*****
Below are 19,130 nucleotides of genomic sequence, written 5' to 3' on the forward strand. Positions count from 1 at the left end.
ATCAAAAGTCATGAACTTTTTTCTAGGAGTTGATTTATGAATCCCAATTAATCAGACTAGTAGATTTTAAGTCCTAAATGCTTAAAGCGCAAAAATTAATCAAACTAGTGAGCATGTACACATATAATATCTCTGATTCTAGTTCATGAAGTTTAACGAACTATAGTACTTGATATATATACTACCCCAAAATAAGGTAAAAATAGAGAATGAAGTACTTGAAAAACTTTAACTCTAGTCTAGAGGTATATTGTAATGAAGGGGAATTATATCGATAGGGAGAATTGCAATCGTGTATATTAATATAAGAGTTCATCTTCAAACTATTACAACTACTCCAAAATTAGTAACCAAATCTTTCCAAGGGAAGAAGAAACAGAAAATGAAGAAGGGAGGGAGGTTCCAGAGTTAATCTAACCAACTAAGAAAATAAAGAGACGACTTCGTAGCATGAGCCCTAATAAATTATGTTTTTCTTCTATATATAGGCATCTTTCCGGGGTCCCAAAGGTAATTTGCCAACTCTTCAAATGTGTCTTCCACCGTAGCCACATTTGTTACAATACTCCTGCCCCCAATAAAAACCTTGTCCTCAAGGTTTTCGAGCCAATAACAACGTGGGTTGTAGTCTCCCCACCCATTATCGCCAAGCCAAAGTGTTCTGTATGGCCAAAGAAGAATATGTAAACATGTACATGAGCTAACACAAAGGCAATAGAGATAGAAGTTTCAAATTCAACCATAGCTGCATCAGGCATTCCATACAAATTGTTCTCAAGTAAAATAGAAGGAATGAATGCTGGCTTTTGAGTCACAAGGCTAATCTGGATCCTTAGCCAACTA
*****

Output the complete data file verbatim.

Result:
Below are 19,130 nucleotides of genomic sequence, written 5' to 3' on the forward strand. Positions count from 1 at the left end.
ATCAAAAGTCATGAACTTTTTTCTAGGAGTTGATTTATGAATCCCAATTAATCAGACTAGTAGATTTTAAGTCCTAAATGCTTAAAGCGCAAAAATTAATCAAACTAGTGAGCATGTACACATATAATATCTCTGATTCTAGTTCATGAAGTTTAACGAACTATAGTACTTGATATATATACTACCCCAAAATAAGGTAAAAATAGAGAATGAAGTACTTGAAAAACTTTAACTCTAGTCTAGAGGTATATTGTAATGAAGGGGAATTATATCGATAGGGAGAATTGCAATCGTGTATATTAATATAAGAGTTCATCTTCAAACTATTACAACTACTCCAAAATTAGTAACCAAATCTTTCCAAGGGAAGAAGAAACAGAAAATGAAGAAGGGAGGGAGGTTCCAGAGTTAATCTAACCAACTAAGAAAATAAAGAGACGACTTCGTAGCATGAGCCCTAATAAATTATGTTTTTCTTCTATATATAGGCATCTTTCCGGGGTCCCAAAGGTAATTTGCCAACTCTTCAAATGTGTCTTCCACCGTAGCCACATTTGTTACAATACTCCTGCCCCCAATAAAAACCTTGTCCTCAAGGTTTTCGAGCCAATAACAACGTGGGTTGTAGTCTCCCCACCCATTATCGCCAAGCCAAAGTGTTCTGTATGGCCAAAGAAGAATATGTAAACATGTACATGAGCTAACACAAAGGCAATAGAGATAGAAGTTTCAAATTCAACCATAGCTGCATCAGGCATTCCATACAAATTGTTCTCAAGTAAAATAGAAGGAATGAATGCTGGCTTTTGAGTCACAAGGCTAATCTGGATCCTTAGCCAACTA